University of Vermont

College of Medicine

Vermont Center for Immunobiology and Infectious Diseases




Research Lab of Jonathan Boyson, Ph.D.


Areas of interest: Molecular Determinants of iNKT cell Activation by CD1d and its Ligands.

Dr. Boyson is interested in examining the function of iNKT cells which comprise an unusual lymphocyte subset with regulatory properties. iNKT cells have been demonstrated to play critical roles in tumor immunology, autoimmunity, tolerance induction, and infectious disease. Unlike most T cells which recognize peptides bound by class I MHC molecules, iNKT cells recognize glycosphingolipids presented by the monomorphic class I MHC-like molecule CD1d. One major focus, therefore, is to elucidate the mechanisms through which glycosphingolipids interact with the iNKT T cell receptor and to understand the mechanisms controlling glycosphingolipid biosynthesis. His group is also interested in developing an animal model in which to study iNKT cell function. Currently, we are examining possible roles of iNKT cells at the maternal-fetal interface. iNKT cell activation leads to rapid pregnancy in mice. By elucidating the mechanisms through which this occurs, we hope to understand whether these cells play a role in regulating the maternal response to the semi-allogeneic fetus. Dr. Boyson’s group has recently identified a congenic interval, the SLAM locus, which controls strain-dependent differences in NKT cell number and function. His group is pursuing the identification of the gene(s) in collaboration with Dr. Teuscher. In addition, he is also collaborating with Dr. Budd on a project investigating the effect of this congenic interval on NKT cell homeostasis, and with Dr. Wargo on a project investigating the function of CD1d on lung epithelial cells.

Lab Team


Name/Email Title Phone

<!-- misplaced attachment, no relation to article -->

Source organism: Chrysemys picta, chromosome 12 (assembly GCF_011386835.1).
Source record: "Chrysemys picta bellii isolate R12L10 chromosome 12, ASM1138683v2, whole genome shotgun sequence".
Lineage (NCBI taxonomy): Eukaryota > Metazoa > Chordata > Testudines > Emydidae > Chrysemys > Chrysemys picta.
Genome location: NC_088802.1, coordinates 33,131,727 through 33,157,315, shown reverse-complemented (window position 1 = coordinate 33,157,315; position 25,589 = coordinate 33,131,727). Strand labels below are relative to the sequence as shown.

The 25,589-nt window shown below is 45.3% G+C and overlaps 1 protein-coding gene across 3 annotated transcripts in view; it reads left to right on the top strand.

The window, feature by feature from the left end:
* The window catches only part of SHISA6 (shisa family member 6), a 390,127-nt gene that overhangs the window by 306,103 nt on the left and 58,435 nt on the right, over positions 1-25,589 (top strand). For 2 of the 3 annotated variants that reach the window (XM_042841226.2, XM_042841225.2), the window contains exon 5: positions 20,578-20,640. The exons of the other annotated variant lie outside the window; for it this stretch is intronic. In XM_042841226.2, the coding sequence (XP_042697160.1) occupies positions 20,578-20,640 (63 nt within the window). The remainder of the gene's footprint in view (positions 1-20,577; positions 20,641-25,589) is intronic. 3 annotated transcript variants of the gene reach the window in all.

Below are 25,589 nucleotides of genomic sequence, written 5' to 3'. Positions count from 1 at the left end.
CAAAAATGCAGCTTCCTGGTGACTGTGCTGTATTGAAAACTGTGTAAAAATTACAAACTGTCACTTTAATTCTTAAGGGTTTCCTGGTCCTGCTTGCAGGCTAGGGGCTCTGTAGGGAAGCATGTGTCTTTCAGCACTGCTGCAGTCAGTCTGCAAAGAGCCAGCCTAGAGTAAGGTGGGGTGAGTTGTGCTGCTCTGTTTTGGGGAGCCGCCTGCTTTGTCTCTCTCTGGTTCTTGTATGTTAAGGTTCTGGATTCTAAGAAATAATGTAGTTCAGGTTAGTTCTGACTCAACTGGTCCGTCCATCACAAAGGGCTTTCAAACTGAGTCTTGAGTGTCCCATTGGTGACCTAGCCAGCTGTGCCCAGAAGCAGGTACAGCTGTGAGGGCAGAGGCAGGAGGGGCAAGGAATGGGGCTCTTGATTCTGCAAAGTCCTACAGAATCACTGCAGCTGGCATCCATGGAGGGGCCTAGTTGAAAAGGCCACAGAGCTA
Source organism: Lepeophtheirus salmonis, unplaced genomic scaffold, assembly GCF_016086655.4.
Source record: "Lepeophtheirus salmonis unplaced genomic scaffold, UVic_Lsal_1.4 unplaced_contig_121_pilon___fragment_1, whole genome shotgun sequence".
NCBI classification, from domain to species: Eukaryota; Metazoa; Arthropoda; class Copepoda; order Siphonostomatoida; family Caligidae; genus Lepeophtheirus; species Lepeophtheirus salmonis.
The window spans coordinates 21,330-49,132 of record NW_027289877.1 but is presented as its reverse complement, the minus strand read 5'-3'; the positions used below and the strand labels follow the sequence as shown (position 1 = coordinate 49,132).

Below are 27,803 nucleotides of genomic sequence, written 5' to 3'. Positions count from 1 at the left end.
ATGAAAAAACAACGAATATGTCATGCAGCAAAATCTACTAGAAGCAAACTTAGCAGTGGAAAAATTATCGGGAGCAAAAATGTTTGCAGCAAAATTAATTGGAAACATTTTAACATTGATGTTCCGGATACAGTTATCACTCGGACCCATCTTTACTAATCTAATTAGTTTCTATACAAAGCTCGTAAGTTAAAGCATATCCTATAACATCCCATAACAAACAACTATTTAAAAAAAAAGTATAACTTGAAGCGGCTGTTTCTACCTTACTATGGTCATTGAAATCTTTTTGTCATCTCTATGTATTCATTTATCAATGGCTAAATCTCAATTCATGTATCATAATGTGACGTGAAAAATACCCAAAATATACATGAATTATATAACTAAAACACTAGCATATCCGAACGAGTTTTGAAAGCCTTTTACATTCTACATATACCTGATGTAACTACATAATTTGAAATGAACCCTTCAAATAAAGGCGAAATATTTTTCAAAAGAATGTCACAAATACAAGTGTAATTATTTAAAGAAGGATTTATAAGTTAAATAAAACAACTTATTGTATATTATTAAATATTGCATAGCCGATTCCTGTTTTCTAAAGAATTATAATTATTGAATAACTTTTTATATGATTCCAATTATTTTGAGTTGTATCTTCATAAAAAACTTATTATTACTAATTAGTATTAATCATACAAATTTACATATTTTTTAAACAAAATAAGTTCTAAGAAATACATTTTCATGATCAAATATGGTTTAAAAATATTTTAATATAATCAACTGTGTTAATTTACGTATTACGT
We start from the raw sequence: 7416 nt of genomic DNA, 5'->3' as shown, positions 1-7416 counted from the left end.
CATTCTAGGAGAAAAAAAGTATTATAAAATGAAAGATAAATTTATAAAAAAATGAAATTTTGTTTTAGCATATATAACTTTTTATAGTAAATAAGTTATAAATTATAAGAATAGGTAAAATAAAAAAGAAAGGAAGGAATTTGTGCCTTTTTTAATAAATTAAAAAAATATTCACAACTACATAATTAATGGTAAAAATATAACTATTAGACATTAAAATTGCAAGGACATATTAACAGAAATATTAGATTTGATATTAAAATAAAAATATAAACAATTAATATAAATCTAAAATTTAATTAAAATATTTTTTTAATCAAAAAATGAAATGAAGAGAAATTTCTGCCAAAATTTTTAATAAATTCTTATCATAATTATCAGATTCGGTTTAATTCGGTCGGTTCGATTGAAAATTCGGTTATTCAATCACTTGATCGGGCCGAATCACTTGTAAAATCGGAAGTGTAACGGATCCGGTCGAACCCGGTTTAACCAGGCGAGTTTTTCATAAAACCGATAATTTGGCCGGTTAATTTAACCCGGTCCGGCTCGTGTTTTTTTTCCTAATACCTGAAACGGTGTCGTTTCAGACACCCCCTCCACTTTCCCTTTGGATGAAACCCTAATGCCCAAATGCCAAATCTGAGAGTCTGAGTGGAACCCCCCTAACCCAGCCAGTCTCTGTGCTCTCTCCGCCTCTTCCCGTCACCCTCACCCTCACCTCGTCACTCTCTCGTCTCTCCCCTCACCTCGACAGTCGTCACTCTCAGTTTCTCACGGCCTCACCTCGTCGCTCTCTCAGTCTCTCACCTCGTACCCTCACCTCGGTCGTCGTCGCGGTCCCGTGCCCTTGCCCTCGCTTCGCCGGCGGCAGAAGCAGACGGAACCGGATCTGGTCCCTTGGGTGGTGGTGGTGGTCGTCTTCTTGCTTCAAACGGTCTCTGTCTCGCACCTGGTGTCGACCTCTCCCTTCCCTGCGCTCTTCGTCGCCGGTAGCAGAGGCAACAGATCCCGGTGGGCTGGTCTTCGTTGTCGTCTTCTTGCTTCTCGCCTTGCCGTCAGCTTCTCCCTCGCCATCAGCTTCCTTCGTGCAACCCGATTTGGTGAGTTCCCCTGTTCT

(802) 656-8836


Programs & Projects

Semi-invariant NKT cells comprise an unusual, highly conserved, lymphocyte subset that has been implicated in tolerance induction, tumor immunology, autoimmunity, and infectious disease. Unlike most T cells which recognize peptide bound by class I MHC molecules, iNKT cells bind glycolipids bound by the class I MHC-like molecule CD1d. Upon activation, NKT cells produce both Th1 (e.g., IFN-gamma and TNF-alpha) as well as Th2 (e.g., IL-4, IL-10, and IL-13) cytokines. Accordingly, they have been observed to play roles in both pro-inflammatory as well as tolerogenic immune responses. Rapid production by NKT cells of a wide variety of cytokines elicits the downstream activation of both innate and adaptive immune cell subsets such as NK cells, macrophages, dendritic cells, and B cells. These characteristics suggest that NKT cells could play a pivotal early role in shaping developing immune responses. Research in the lab focuses on the investigation of the factors that govern iNKT cell activation and function. We have demonstrated strain-dependent susceptibility to NKT-mediated diseases such as asthma and pregnancy loss is significantly correlated with strain-dependent variability in iNKT cell number and function. Therefore, we are using genetic, molecular, and biochemical techniques to identify factors that modulate iNKT cell function in vivo, and to determine how they affect downstream immune responses.

Last modified December 31 2013 02:09 PM